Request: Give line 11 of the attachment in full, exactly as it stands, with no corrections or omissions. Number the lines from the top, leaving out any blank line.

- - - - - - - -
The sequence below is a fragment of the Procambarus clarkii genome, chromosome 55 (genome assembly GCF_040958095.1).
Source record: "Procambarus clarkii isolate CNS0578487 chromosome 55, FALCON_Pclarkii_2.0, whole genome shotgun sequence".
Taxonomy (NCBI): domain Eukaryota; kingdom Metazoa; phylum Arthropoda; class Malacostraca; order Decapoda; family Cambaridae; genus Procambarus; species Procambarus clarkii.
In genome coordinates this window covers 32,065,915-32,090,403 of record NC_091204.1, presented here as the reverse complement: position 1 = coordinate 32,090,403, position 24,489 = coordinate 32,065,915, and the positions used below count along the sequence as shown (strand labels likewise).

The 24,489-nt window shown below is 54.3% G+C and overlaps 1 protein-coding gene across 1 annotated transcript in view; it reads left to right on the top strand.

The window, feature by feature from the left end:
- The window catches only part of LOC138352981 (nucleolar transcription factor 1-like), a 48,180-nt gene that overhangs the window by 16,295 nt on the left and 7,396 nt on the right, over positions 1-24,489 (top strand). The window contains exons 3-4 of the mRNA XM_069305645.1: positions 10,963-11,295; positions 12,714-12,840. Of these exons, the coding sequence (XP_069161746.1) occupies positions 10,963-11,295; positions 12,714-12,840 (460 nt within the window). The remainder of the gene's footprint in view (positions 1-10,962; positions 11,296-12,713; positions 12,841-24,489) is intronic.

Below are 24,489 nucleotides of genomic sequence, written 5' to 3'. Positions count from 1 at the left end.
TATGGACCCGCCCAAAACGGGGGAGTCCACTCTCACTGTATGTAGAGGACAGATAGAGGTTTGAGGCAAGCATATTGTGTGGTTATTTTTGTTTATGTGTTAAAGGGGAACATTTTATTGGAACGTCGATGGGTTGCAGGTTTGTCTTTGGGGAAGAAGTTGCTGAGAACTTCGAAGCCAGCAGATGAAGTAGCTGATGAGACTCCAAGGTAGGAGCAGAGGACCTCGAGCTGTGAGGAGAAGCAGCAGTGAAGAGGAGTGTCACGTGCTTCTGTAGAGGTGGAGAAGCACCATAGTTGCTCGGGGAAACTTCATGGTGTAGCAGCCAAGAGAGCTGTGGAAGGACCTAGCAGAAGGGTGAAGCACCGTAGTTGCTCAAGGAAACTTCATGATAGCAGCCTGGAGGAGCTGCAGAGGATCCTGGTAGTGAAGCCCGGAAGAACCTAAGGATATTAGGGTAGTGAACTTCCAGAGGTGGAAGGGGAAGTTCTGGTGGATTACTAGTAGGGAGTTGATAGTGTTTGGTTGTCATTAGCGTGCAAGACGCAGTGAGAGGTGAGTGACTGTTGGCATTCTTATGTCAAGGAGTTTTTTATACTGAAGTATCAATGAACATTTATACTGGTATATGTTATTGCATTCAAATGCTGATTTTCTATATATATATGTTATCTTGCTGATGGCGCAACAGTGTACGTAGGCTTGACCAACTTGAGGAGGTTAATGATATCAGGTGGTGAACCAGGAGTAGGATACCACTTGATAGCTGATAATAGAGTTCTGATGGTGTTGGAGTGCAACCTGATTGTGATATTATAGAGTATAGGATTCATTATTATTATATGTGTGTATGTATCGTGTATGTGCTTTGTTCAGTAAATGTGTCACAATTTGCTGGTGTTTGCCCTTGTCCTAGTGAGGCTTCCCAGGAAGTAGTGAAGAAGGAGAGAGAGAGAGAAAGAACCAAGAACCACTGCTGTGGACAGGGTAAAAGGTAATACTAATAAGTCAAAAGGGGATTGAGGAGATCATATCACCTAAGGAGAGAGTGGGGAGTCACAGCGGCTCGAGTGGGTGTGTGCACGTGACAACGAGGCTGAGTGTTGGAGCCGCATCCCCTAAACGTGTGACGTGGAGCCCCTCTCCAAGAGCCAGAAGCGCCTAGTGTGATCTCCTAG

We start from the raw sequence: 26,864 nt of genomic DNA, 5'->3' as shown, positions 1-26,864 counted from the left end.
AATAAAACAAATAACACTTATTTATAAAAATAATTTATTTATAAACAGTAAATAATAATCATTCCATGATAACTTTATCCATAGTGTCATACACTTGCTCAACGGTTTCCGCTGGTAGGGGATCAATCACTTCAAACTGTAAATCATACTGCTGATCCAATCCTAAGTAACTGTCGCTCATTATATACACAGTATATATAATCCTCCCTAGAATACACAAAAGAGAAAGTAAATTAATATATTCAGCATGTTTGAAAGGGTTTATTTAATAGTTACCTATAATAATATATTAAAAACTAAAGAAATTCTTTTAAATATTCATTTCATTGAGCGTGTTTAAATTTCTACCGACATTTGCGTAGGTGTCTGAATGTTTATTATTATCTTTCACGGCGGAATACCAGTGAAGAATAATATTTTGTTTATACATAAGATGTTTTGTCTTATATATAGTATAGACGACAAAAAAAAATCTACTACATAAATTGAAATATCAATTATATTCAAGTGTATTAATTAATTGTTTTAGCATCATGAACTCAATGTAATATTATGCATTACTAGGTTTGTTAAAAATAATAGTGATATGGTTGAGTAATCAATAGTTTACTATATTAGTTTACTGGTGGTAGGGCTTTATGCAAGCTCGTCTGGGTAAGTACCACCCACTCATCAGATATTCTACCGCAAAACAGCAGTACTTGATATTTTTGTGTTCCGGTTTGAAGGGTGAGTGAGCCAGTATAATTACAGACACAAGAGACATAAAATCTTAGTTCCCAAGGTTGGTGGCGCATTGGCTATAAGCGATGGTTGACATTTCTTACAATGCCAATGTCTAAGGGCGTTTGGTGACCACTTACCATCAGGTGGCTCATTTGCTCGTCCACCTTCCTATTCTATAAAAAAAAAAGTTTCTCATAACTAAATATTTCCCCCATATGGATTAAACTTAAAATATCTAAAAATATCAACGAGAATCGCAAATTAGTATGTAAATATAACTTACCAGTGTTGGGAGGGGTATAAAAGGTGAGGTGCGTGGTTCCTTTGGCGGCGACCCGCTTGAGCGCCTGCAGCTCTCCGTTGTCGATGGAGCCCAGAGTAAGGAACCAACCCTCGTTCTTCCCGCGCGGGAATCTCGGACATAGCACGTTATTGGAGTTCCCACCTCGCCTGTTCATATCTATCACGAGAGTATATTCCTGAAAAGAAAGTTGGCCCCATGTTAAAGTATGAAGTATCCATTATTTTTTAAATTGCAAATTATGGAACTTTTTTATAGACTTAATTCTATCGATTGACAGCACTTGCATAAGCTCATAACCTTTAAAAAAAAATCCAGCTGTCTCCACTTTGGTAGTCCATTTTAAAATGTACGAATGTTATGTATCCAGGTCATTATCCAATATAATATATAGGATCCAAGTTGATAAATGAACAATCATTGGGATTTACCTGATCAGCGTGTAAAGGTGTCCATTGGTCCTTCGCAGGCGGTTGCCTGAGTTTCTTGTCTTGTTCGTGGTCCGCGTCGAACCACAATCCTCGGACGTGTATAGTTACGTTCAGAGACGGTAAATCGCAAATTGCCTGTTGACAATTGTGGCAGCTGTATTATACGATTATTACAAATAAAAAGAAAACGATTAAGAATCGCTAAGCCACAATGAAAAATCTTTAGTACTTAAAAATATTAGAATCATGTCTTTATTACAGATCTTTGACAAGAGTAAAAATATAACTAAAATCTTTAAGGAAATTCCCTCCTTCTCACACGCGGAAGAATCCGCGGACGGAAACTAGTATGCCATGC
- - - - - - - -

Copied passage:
AATAAAACAAATAACACTTATTTATAAAAATAATTTATTTATAAACAGTAAATAATAATCATTCCATGATAACTTTATCCATAGTGTCATACACTTGCTCAACGGTTTCCGCTGGTAGGGGATCAATCACTTCAAACTGTAAATCATACTGCTGATCCAATCCTAAGTAACTGTCGCTCATTATATACACAGTATATATAATCCTCCCTAGAATACACAAAAGAGAAAGTAAATTAATATATTCAGCATGTTTGAAAGGGTTTATTTAATAGTTACCTATAATAATATATTAAAAACTAAAGAAATTCTTTTAAATATTCATTTCATTGAGCGTGTTTAAATTTCTACCGACATTTGCGTAGGTGTCTGAATGTTTATTATTATCTTTCACGGCGGAATACCAGTGAAGAATAATATTTTGTTTATACATAAGATGTTTTGTCTTATATATAGTATAGACGACAAAAAAAAATCTACTACATAAATTGAAATATCAATTATATTCAAGTGTATTAATTAATTGTTTTAGCATCATGAACTCAATGTAATATTATGCATTACTAGGTTTGTTAAAAATAATAGTGATATGGTTGAGTAATCAATAGTTTACTATATTAGTTTACTGGTGGTAGGGCTTTATGCAAGCTCGTCTGGGTAAGTACCACCCACTCATCAGATATTCTACCGCAAAACAGCAGTACTTGATATTTTTGTGTTCCGGTTTGAAGGGTGAGTGAGCCAGTATAATTACAGACACAAGAGACATAAAATCTTAGTTCCCAAGGTTGGTGGCGCATTGGCTATAAGCGATGGTTGACATTTCTTACAATGCCAATGTCTAAGGGCGTTTGGTGACCACTTACCATCAGGTGGCTCATTTGCTCGTCCACCTTCCTATTCTATAAAAAAAAAAGTTTCTCATAACTAAATATTTCCCCCATATGGATTAAACTTAAAATATCTAAAAATATCAACGAGAATCGCAAATTAGTATGTAAATATAACTTACCAGTGTTGGGAGGGGTATAAAAGGTGAGGTGCGTGGTTCCTTTGGCGGCGACCCGCTTGAGCGCCTGCAGCTCTCCGTTGTCGATGGAGCCCAGAGTAAGGAACCAACCCTCGTTCTTCCCGCGCGGGAATCTCGGACATAGCACGTTATTGGAGTTCCCACCTCGCCTGTTCATATCTATCACGAGAGTATATTCCTGAAAAGAAAGTTGGCCCCATGTTAAAGTATGAAGTATCCATTATTTTTTAAATTGCAAATTATGGAACTTTTTTATAGACTTAATTCTATCGATTGACAGCACTTGCATAAGCTCATAACCTTTAAAAAAAAATCCAGCTGTCTCCACTTTGGTAGTCCATTTTAAAATGTACGAATGTTATGTATCCAGGTCATTATCCAATATAATATATAGGATCCAAGTTGATAAATGAACAATCATTGGGATTTACCTGATCAGCGTGTAAAGGTGTCCATTGGTCCTTCGCAGGCGGTTGCCTGAGTTTCTTGTCTTGTTCGTGGTCCGCGTCGAACCACAATCCTCGGACGTGTATAGTTACGTTCAGAGACGGTAAATCGCAAATTGCCTGTTGACAATTGTGGCAGCTGTATTATACGATTATTACAAATAAAAAGAAAACGATTAAGAATCGCTAAGCCACAATGAAAAATCTTTAGTACTTAAAAATATTAGAATCATGTCTTTATTACAGATCTTTGACAAGAGTAAAAATATAACTAAAATCTTTAAGGAAATTCCCTCCTTCTCACACGCGGAAGAATCCGCGGACGGAAACTAGTATGCCATGC